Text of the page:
Classrooms are complex, rich and dynamic settings which are multi-layered so expecting one person to capture everything is a big ask because many of the nuances and subtleties can be missed. Some of the bigger picture can easily be missed too. Observers ‘reflections’ get stretched, squeezed and distorted and feedback can be like looking in a fairground hall of mirrors – it’s not a true picture.
The atomised structure of classrooms and the isolation of teachers can frustrate the development of a collective culture of teaching improvement. In addition, ‘live’ lesson observations are daunting and ‘old school’ because they fail to recognise the Hawthorn Effect and observer bias.
According to Jim Knight (2014) in his book ‘Focus on Teaching’, video is essential because teachers don’t have a clear picture of what they do when they do their work.
A video observation makes the process more reliable because it doesn’t have to rely on one person’s memory or one person’s perception.
Videoing is a far healthier and more reliable modus operandi because it can highlight good practice as recordings can be paused, fast forwarded and rewound to pick up on key points. It enables teachers to feel far more at ease in looking at what they do.
Integrating video technology into our classrooms can make observations a far smoother experience and help support ‘reflective’ development and collaborative working.
According to a study titled ‘A game changer – Using videos to achieve high performance in the classroom’, 91% of teachers felt that simply filming their teaching would help them improve their practices and 85% of school leaders said that using video in observations would help them provide more meaningful feedback to their teachers.
The study notes 5 benefits of video-observation as providing teachers and observers the opportunity to:
1. Identify areas for improvement and communicate more effectively with each other about goals, best practices, etc.
2. Give and receive personalised support specific to a teacher’s expertise and content area.
3. Develop a shared understanding of high-quality instruction and create a common language between observers and teachers.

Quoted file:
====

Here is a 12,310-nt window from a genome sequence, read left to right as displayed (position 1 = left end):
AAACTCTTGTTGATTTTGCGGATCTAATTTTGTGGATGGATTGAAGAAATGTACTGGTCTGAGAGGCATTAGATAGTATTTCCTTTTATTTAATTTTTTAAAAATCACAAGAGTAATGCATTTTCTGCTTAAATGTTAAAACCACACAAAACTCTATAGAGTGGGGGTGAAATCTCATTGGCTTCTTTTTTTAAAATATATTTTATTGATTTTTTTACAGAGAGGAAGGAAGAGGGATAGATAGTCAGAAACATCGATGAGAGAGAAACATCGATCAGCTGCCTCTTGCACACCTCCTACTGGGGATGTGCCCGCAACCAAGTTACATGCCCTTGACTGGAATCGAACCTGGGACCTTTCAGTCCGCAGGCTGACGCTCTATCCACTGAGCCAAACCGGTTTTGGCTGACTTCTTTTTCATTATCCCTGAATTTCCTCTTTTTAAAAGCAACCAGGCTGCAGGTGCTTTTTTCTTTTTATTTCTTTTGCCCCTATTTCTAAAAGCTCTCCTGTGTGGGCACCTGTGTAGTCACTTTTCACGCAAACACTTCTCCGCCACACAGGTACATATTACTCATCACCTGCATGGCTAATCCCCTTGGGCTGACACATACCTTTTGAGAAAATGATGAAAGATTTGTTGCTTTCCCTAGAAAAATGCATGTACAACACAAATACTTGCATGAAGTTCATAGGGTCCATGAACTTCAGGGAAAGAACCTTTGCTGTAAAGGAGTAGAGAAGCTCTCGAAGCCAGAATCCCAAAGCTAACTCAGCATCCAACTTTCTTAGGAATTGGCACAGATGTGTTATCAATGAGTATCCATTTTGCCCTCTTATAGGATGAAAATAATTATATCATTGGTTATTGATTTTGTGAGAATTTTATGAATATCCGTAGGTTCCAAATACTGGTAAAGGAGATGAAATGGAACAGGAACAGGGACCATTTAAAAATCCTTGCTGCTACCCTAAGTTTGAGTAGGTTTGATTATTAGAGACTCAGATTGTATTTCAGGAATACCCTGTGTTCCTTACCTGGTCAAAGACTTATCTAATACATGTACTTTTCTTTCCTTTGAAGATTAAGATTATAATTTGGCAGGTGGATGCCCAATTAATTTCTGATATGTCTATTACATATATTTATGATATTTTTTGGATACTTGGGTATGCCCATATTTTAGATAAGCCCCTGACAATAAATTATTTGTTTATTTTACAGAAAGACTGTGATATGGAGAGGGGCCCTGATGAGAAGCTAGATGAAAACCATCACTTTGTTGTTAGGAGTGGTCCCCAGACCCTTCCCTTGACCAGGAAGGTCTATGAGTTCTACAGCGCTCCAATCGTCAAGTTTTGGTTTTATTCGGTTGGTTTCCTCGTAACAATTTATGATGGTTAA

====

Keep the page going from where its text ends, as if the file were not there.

4. Collaborate more effectively within professional learning communities (PLCs) by sharing effective techniques and receiving peer feedback and support.
5. Reflect on classroom practices and allow teachers to take action before sharing video with observers or peers.
Video serves as a reliable source of evidence and a reference point, making it easier for colleagues to engage in an open, productive dialogue, especially for partnership coaching.
Researchers from Harvard University found that video technology offers a way to facilitate the ‘de-privatisation’ of teaching by making teacher peer observation more convenient and less costly, and by making it easier for school leaders to broker peer support among teachers.
The Best Foot Forward study found that when using video, teachers and school leaders both felt the observation process was fairer, more helpful, and less burdensome with teachers feeling that observers were more supportive and school leaders finding teachers less defensive.
Over the years lesson observations have been tarnished and universally feared because of misguided school-led observations and Ofsted horror tales but the mood is shifting.
Teachers are now claiming back lesson observation for themselves and video-enhanced observations are proving to be a flexible and formative tool for ‘bottom-up’ professional growth and positive change.
Video is being accepted as an innovative and objectivity-driven tool for teacher self-assessment and reflection as it provides a much stronger and crisper picture of reality enabling practitioners to see their practice more effectively.
As a disruptive technology, video is transforming professional learning in schools and is now the single most important aspect of professional development.
Video Professional Development (VPD) is having real impact when set in the context of a supportive and unbiased learning community where colleagues are focused on helping each other.
As Jon Haines and Paul Miller (2017) note, video can “lead to ground-breaking changes in the way that practice is owned, shared and nurtured” and be used as a flexible platform to enable and support development of innovative practice.
Author: John Dabell
John is an ex-primary school teacher and Ofsted inspector who has spent the last 20 years working in the education industry as a teacher, national in-service provider, project manager, writer and editor. John’s specialist area is primary maths but he also loves teaching science and English. John has written a number of educational and children’s books and contributed well over 1,000 articles, features, reviews and curriculum projects to various bodies, magazines, journals and institutions. John is Eteach’s school leadership and Ofsted advice guru – sharing monthly insights on best practice for motivating and enriching a school team, as well as sharing savvy career steps for headteachers and SLT.
Haines, J. and Miller, 2017. Video-Enhanced Observation: Developing a flexible and effective tool In: O’Leary, M. ed. Reclaiming Lesson Observation. Oxon: Routledge, pp 62-75
Knight, J. (2014) Focus on Teaching: using video for high-impact instruction. CA: Corwin